Story: Rest (A Fragment)

This orig­i­nally appeared on mis​ter​agye​man​.blogspot​.com on October 14, 2014.

A reg­u­lar person would say it was a nice town.

The cap­i­tal city was arranged to make reg­u­lar people think this. Everything was arranged along the main street from the air­port to the eco­nomic hub. There were hotels, marts, and strate­gic splashes of local colour; sit­ting in the tour bus on the way to your hotel room, accord­ing to the plan, you would say this coun­try was on the way to good things.

A bus came softly hum­ming up the high­way, waver­ing in the after­noon heat. There were just eight tourists inside; it was the off-season. Seven of them were reg­u­lar people. The eighth was called Rest.

Rest had funny eyes. Little dead black things. The others noticed it. It was easy to notice things, with the two long seats fixed against the bus walls, facing each other. There was a young couple, one of those cou­ples who give to char­i­ties and go to the shops with their own bags. The lady smiled at Rest and asked him where he came from- they were from Newark- and was this is his first time. To Africa, she meant. She smiled as she explained her­self. She had a friendly smile, people noticed. Rest smiled back and nodded. His smile wasn’t like other smiles. The couple sud­denly found the win­dows inter­est­ing again.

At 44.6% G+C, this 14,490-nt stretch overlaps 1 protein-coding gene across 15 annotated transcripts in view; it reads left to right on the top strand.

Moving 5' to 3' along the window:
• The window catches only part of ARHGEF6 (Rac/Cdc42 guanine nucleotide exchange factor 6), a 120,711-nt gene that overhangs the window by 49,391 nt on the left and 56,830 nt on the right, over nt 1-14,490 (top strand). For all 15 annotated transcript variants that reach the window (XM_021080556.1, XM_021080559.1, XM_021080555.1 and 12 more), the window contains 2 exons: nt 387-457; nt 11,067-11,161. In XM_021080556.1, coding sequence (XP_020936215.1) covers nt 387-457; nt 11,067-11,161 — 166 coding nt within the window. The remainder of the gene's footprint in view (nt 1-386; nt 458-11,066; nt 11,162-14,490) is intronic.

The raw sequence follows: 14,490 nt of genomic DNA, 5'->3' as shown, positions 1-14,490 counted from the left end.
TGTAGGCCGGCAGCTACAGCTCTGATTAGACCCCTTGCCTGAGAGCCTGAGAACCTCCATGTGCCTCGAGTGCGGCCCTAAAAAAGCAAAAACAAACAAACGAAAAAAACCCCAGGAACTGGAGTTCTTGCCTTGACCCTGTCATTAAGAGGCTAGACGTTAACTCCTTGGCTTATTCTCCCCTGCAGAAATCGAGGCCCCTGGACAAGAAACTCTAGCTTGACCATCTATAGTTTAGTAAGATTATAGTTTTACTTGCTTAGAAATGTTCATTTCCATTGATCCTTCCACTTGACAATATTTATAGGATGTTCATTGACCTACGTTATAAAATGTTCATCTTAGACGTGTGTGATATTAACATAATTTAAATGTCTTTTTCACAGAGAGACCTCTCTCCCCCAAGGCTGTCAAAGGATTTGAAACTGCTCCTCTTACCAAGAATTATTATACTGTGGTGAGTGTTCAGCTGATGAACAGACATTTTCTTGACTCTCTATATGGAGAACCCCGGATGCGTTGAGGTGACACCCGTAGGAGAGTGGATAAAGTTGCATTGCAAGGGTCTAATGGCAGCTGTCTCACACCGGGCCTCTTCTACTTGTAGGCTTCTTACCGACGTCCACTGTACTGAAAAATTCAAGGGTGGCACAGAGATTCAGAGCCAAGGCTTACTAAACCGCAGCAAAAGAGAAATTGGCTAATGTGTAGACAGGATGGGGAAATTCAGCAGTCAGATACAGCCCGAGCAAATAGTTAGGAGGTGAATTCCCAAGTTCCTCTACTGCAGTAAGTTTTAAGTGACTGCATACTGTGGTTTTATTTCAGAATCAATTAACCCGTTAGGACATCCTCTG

Rest looked at his watch. It was fif­teen min­utes past two. The heat was ter­ri­ble, even worse than normal for him with his hoodie on. He won­dered if the others would notice the sweat patches under his arm. He looked around; nobody looked in his direc­tion. He won­dered whether to be relieved or wor­ried. From the pas­sen­ger seat up front, the guy from the hotel men­tioned that the pres­i­den­tial palace was nearby. It sat in the middle of a hexag­o­nal pha­lanx of ugly office blocks, but you could see the Independence memo­r­ial loom­ing over every­thing, with the eter­nal flame up there. Inside the bronze holder, the flame was dead.

Rest sighed, stuck his hands in his hoodie pock­ets and leaned back in his seat. From out­side, any­body watch­ing the white mini­van as it rolled along would have been alarmed to see it gently tip­ping over on its side, like a sick dog. Inside, the four people on the row facing Rest sud­denly found them­selves moving back­ward rapidly. On all fours, with the wall where the roof used to be, seven reg­u­lar people looked around at each other.

Slinging his back­pack over his shoul­der, Rest headed toward the dead flame.